Just when I began to doubt I was still on the trail, I finally reached Highway 30. Much to my surprise, I realized I was nowhere near Highway 64 where my pickup was parked. Oh, well, I thought, I was seeking adventure. Honestly riding on Highway 30 made me more nervous than anything on the trail due to the high speed at which the locals travel on it and the abundance of tourists unfamiliar with the road and possibly unfamiliar with mountains entirely. It's a very narrow, windy mountain highway and the approximately one mile or mile and a half back to my truck worried more than any obstacle I encountered on the trail.

Well it was an epic ride, and one of the better adventures I've enjoyed since I started mountain biking. I can't recommend it for general audiences but if you like adventure and you like to mountain bike, then the Clear Creek Trail might be for you. I forgot to start any of my devices recording the ride but feel quite confident it amounted to at least 13 miles of riding and I'm sure 1000 feet or more of climbing. It was a good ride. I got back just in time to avoid the afternoon thunderstorms.


Monday, July 8, 2013

Rain Hiking the Pinhoti at Snake Creek Gap

Having endured my third day of rainy weather in a row right in the middle of my vacation, I endeavored to leave the house and go hiking even though it was essentially a 100% chance of rain for the fourth. The fourth day of rain in a row that is, as well as the fourth of July, the Independence Day holiday in these parts. I really had wanted to take a day of my vacation to do some hiking or biking in the high mountains, above 5000 feet of altitude and had been training to that end for the last couple of months, but I knew with the rain it would not have been worth the drive time and fuel. Instead I selected a place I've been meaning to explore for several years: the Pinhoti Trail at Snake Creek Gap.
Wet trailhead on the south side of Highway 136.

I should explain at this point, that in the Southern Appalachian Mountains, a gap is what would be called a "pass" in the Western United States or Canada, or a "notch" in New Hampshire, or a "col" in much of Europe. In this case Snake Creek Gap provides a passage for Georgia Highway 136 through one of the barriers in the Appalachian Ridge and Valley region. It has historical significance to the U.S. Civil War in that the U.S. Army got around the Confederate lines of defense by unexpectedly sending troops through the gap and forcing a Confederate retreat towards Atlanta.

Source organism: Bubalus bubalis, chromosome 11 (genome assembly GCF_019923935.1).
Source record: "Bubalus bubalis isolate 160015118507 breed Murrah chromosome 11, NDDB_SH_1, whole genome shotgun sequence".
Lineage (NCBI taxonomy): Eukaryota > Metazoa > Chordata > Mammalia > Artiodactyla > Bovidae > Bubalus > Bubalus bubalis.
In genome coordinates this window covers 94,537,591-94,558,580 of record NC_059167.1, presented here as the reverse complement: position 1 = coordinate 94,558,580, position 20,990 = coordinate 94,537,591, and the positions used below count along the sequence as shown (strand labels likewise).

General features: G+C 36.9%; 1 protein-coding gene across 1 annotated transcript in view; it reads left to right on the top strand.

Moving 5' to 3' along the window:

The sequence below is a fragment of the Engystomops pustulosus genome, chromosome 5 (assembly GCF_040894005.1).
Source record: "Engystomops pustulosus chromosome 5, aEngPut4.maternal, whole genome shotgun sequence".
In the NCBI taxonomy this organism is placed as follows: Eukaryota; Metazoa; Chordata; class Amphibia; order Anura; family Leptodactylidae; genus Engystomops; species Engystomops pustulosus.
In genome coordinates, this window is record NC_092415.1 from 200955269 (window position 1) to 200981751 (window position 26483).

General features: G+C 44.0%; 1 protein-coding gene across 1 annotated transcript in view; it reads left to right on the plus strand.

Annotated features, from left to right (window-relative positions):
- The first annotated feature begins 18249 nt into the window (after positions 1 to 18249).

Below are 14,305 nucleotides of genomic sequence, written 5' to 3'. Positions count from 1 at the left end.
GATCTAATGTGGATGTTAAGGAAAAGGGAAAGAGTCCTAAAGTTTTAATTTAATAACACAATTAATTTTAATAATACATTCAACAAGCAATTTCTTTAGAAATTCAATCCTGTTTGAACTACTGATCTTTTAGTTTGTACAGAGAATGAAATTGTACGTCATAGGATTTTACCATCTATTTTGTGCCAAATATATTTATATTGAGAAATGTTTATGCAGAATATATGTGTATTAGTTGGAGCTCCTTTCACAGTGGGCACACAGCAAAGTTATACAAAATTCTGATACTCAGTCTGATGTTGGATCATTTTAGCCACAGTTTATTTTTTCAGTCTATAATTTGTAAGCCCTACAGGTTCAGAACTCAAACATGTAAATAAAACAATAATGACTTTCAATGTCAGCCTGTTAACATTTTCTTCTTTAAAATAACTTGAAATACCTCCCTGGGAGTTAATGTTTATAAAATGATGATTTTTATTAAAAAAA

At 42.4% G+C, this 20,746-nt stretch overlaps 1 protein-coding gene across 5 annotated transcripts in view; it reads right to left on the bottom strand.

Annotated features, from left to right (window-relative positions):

An extremely ironic warning of a planned prescribed burn (considering the endless days of heavy rain).

I've previously mountain biked on the other side of the mountain a couple of times at the Pilcher's Pond area of Chattahoochee National Forest and had scouted the trailheads up at the Gap. As I've mentioned in a previous blog post, it's a nice looking gap which has much of the look of a proper mountain pass despite the mountains being pretty low really. As the trail has a reputation for steepness, my plan was to hike rather than mountain bike, with the initial goal of reaching the summit of the mountains both to the north and south of the Gap. I started out southward towards the summit of Horn Mountain first.

Fortunately the soil is so rocky and gravelly that the trail surface is firm and intact even in heavy rain. I daresay it's one of the few places in the Southeast that could be ridden by mountain bike in almost any weather. That said, I do not like riding in even minimal mud so I was not sorry to be hiking rather than riding.

A peculiar field of almost luminescent mossy boulders on the slopes of Horn Mountain.

I kept hoping for sweeping views of Northwest Georgia but there were no large breaks in the trees and the few glimpses I got between the branches mostly revealed only grey clouds and occasionally mist-shrouded opposing slopes, the greens dulled by the wet atmosphere. Finally I got to what I presume to be the crest of the Pinhoti where it reaches the top of Horn Mountain because there was a medium sized rock cairn. I wonder if there is a geo-cache in there somewhere or nearby?

Cairn at the crest of the mountain. Note the lack of a view between the trees. I occasionally spotted some mountains through the mist but basically the entire hike was clouded.

I felt I had climbed several hundred feet and gone perhaps as much as two miles so I decided it was time to turn back. Unfortunately I had forgotten to pickup some more moleskin so both my ankles were getting medium-rare by the time I got back to the car. I decided to skip climbing from Snake Creek Gap up the mountain on the other side: Mill Creek Mountain. I'll save that for some other day. I think I hiked about 4 miles round trip which is some decent exercise. It's a nice hike, although without any significant views, especially in the rain.

Not sure if this is a toad or a frog. This little guy/girl is only a little over an inch long.